More Than 70 Percent of Undergraduates Get Financial Aid

What's Hot

23 Upgrades Under $50 to Make Your House Look AwesomeAround The House

Trump Worth $10 Billion Less Than If He’d Simply Invested in Index FundsBusiness

Do This or Your iPhone Bill May SkyrocketSave

11 Places in the World Where You Can Afford to Retire in StyleMore

19 Moves That Will Help You Retire Early and in StyleFamily

What You Need to Know for 2017 Obamacare EnrollmentFamily

8 Things Rich People Buy That Make Them Look DumbAround The House

50 Ways to Make a Fast $50 (or Lots More)Grow

32 of the Highest-Paid American SpeakersMake

The 35 Two-Year Colleges That Produce the Highest EarnersCollege

5 DIY Ways to Make Your Car Smell GreatCars

Amazon Prime No Longer Pledges Free 2-Day Shipping on All ItemsMore

More Caffeine Means Less Dementia for WomenFamily

7 Household Hacks That Save You CashAround The House

5 Reasons a Roth IRA Should Be Part of Your Retirement PlanGrow

30 Awesome Things to Do in RetirementCollege

Beware These 10 Retail Sales Tricks That Get You to Spend MoreMore

Meanwhile, states and schools haven't offered more aid to help families keep pace with rising college costs.

A new report shows that 71 percent of all undergraduate students got some kind of financial aid in the 2011-2012 school year. Four years earlier, it was 66 percent. That includes all sources of aid, with the exception of private help from family and friends.

Here are some other findings from the U.S. Department of Education’s National Center for Education Statistics:

  • Federal student loan usage likewise jumped 5 percentage points over that period — to 40 percent.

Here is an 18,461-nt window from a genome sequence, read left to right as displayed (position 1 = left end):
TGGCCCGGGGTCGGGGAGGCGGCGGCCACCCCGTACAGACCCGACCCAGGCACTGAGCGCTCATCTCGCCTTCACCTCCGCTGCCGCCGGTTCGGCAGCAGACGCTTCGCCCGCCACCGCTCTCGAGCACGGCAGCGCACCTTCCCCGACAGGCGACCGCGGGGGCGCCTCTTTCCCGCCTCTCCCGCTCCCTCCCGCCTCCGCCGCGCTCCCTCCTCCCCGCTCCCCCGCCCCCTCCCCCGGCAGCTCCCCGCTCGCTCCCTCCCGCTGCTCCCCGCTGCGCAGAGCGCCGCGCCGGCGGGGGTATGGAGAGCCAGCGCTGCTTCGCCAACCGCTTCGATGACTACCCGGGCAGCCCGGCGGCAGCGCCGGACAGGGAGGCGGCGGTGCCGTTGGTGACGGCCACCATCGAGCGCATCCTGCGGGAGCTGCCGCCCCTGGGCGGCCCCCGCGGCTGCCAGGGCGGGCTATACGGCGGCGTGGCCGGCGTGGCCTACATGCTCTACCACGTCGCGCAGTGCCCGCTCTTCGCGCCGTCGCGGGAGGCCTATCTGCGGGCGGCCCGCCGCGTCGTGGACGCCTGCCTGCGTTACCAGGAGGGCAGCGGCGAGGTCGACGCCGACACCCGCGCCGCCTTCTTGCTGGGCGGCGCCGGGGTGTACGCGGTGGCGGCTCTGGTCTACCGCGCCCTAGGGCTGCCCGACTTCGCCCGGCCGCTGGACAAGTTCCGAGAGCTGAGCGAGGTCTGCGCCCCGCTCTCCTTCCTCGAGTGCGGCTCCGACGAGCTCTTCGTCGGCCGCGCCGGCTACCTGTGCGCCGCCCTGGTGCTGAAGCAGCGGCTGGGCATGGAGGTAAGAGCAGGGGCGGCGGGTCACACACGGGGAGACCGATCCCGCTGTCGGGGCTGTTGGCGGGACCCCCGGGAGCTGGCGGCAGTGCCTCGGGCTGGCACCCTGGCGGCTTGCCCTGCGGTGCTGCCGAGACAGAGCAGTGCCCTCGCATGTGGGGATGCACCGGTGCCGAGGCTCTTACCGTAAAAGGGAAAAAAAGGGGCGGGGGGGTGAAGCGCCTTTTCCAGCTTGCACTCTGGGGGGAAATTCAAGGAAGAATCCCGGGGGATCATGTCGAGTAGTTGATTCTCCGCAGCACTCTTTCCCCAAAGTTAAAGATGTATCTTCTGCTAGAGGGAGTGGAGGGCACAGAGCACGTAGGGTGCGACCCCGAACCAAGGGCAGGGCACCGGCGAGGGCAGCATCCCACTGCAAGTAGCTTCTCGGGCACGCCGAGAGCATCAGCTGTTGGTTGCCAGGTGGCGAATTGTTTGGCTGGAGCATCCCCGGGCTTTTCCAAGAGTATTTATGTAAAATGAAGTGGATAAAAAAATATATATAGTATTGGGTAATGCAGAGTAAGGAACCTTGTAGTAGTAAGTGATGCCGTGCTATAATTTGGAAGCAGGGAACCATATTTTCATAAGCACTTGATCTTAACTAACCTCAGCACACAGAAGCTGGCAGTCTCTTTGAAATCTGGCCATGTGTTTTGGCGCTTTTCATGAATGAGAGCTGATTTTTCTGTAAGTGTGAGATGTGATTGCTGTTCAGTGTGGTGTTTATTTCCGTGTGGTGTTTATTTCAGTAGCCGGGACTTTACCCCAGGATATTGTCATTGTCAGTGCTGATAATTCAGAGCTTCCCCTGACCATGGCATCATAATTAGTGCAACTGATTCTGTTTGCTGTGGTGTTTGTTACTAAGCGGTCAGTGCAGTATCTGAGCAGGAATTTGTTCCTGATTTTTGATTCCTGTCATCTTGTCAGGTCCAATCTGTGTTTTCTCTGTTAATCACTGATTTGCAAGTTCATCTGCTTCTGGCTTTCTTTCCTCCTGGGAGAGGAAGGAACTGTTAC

• There was an even bigger jump in federal grants — from 28 percent to 40 percent.
  • States and schools don’t seem to be stepping up aid. Just 15 percent of undergraduates received state grants and 20 percent received a grant from the college or university they attend, and those figures are little changed from 2007-2008.
  • Among full-time, dependent students, state grants declined, from 29 percent to 26 percent.
  • The average total grant amount for grant recipients in the 2011-2012 school year was $6,200, and borrowers took out an average of $7,100 in student loans.

Meanwhile, costs are still increasing. “In-state tuition at community college jumped almost 6 percent, to an average of $3,131 last year; in-state tuition at a public, four-year college averaged $8,655, up 5 percent,” The Associated Press says.

While more college students are receiving federal financial aid, U.S. Secretary of Education Arne Duncan said it’s not enough to deal with the rising cost of college.

“All of us share responsibility for ensuring that college is affordable,” Duncan told AP. “Increasing federal student aid alone will not control the cost of college.”

If you’re racking your brain for ideas to help pay for college, check out our video below on creative college financing.

Stacy Johnson

It's not the usual blah, blah, blah

I know... every site you visit wants you to subscribe to their newsletter. But our news and advice is actually worth reading! For 25 years, I've been making people richer without making their eyes glaze over. You'll be glad you did. I guarantee it!


Read Next: 19 Cheap or Free Ways to Cut Your Winter Energy Bills

Check Out Our Hottest Deals!

We're always adding new deals and coupons that'll save you big bucks. See the deals to the right and hundreds more in our Deals section.

Click here to explore 1,750 more deals!